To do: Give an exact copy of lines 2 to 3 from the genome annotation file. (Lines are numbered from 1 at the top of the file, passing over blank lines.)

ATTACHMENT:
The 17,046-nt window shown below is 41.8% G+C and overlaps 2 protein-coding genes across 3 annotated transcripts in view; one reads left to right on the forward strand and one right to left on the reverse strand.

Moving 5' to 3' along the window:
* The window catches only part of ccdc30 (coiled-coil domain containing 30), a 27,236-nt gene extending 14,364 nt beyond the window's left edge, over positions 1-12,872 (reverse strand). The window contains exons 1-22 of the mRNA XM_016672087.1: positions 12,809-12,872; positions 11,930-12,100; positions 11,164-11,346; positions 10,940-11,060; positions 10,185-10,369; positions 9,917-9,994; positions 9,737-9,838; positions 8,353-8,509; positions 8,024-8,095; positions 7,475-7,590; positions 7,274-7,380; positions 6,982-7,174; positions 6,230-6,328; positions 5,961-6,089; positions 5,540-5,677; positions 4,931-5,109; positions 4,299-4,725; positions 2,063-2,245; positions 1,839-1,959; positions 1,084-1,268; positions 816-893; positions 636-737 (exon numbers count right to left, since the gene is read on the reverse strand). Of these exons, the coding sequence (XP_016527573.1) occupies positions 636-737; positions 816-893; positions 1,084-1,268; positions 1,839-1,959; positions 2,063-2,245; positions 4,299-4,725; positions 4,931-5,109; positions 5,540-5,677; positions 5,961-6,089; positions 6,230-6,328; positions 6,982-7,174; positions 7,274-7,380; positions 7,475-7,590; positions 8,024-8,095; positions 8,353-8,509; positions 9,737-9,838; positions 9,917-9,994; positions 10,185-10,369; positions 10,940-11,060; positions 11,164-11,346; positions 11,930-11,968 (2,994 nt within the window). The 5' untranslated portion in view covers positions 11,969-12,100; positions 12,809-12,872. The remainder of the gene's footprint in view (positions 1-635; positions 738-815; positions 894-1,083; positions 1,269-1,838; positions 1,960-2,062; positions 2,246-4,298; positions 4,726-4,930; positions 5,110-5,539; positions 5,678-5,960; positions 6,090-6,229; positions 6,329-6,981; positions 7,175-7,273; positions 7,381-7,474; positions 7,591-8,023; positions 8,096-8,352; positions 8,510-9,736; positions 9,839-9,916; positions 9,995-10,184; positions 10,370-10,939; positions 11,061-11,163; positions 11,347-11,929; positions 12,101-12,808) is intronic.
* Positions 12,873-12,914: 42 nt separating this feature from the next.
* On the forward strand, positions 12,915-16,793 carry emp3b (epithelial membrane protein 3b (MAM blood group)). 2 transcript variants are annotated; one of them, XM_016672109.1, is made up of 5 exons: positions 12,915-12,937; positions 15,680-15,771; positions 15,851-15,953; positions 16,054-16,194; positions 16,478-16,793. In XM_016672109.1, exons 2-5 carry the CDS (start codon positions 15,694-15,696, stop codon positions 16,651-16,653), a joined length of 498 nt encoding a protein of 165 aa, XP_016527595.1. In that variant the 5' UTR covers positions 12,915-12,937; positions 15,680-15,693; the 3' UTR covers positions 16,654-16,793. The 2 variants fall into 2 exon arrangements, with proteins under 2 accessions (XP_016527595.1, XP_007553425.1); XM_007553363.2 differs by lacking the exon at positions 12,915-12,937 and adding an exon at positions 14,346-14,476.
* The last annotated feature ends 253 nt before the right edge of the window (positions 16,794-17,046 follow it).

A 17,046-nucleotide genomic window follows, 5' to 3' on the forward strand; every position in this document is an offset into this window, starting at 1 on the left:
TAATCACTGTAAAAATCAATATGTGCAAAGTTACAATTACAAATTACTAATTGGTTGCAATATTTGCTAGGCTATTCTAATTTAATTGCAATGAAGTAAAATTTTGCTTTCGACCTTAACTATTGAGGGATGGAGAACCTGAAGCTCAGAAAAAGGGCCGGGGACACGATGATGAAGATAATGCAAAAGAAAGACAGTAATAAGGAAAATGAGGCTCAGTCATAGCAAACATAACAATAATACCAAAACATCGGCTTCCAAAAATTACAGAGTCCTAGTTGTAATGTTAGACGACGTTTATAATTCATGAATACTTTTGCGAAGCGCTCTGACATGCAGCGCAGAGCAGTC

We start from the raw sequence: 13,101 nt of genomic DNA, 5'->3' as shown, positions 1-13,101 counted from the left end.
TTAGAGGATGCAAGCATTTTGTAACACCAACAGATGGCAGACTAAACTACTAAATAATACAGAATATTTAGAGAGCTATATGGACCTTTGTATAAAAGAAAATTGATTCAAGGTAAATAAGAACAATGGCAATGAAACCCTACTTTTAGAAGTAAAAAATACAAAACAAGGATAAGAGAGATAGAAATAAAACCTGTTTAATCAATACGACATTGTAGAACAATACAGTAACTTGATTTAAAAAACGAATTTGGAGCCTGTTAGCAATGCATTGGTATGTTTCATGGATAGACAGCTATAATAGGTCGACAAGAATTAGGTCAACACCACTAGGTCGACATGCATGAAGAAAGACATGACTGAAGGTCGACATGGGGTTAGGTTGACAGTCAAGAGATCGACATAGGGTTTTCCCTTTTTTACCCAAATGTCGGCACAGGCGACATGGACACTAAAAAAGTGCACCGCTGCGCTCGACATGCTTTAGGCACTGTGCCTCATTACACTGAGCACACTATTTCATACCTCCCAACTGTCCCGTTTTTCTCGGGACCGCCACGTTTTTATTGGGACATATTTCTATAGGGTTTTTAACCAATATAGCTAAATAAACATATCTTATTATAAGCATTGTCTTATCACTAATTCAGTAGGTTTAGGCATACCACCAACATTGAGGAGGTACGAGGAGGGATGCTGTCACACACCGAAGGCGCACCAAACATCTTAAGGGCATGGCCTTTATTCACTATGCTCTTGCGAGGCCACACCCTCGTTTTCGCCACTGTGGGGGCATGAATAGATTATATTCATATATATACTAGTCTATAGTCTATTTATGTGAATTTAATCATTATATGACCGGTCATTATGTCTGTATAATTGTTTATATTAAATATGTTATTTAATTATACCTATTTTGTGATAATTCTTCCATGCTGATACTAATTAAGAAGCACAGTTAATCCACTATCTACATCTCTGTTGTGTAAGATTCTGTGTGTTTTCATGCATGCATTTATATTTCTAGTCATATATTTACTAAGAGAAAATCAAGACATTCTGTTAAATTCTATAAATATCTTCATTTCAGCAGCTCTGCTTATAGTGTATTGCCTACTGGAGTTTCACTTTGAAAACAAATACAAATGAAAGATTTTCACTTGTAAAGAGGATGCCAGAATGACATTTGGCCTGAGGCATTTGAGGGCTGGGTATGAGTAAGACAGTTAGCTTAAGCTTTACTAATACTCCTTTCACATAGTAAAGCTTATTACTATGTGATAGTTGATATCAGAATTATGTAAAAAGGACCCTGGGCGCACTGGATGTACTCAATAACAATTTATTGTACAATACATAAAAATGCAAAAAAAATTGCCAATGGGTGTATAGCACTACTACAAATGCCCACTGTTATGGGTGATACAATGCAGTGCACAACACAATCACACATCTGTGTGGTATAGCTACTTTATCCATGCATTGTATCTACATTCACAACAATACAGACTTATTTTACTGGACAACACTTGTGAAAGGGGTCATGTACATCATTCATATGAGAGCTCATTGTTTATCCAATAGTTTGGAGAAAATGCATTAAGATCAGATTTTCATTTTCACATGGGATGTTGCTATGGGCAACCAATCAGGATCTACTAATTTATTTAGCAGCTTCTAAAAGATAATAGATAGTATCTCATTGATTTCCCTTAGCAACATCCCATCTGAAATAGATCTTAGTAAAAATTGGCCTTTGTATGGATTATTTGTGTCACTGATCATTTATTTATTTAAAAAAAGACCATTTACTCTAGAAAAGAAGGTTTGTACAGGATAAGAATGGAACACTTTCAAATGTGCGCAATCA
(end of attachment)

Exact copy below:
Moving 5' to 3' along the window:
* The window catches only part of ccdc30 (coiled-coil domain containing 30), a 27,236-nt gene extending 14,364 nt beyond the window's left edge, over positions 1-12,872 (reverse strand). The window contains exons 1-22 of the mRNA XM_016672087.1: positions 12,809-12,872; positions 11,930-12,100; positions 11,164-11,346; positions 10,940-11,060; positions 10,185-10,369; positions 9,917-9,994; positions 9,737-9,838; positions 8,353-8,509; positions 8,024-8,095; positions 7,475-7,590; positions 7,274-7,380; positions 6,982-7,174; positions 6,230-6,328; positions 5,961-6,089; positions 5,540-5,677; positions 4,931-5,109; positions 4,299-4,725; positions 2,063-2,245; positions 1,839-1,959; positions 1,084-1,268; positions 816-893; positions 636-737 (exon numbers count right to left, since the gene is read on the reverse strand). Of these exons, the coding sequence (XP_016527573.1) occupies positions 636-737; positions 816-893; positions 1,084-1,268; positions 1,839-1,959; positions 2,063-2,245; positions 4,299-4,725; positions 4,931-5,109; positions 5,540-5,677; positions 5,961-6,089; positions 6,230-6,328; positions 6,982-7,174; positions 7,274-7,380; positions 7,475-7,590; positions 8,024-8,095; positions 8,353-8,509; positions 9,737-9,838; positions 9,917-9,994; positions 10,185-10,369; positions 10,940-11,060; positions 11,164-11,346; positions 11,930-11,968 (2,994 nt within the window). The 5' untranslated portion in view covers positions 11,969-12,100; positions 12,809-12,872. The remainder of the gene's footprint in view (positions 1-635; positions 738-815; positions 894-1,083; positions 1,269-1,838; positions 1,960-2,062; positions 2,246-4,298; positions 4,726-4,930; positions 5,110-5,539; positions 5,678-5,960; positions 6,090-6,229; positions 6,329-6,981; positions 7,175-7,273; positions 7,381-7,474; positions 7,591-8,023; positions 8,096-8,352; positions 8,510-9,736; positions 9,839-9,916; positions 9,995-10,184; positions 10,370-10,939; positions 11,061-11,163; positions 11,347-11,929; positions 12,101-12,808) is intronic.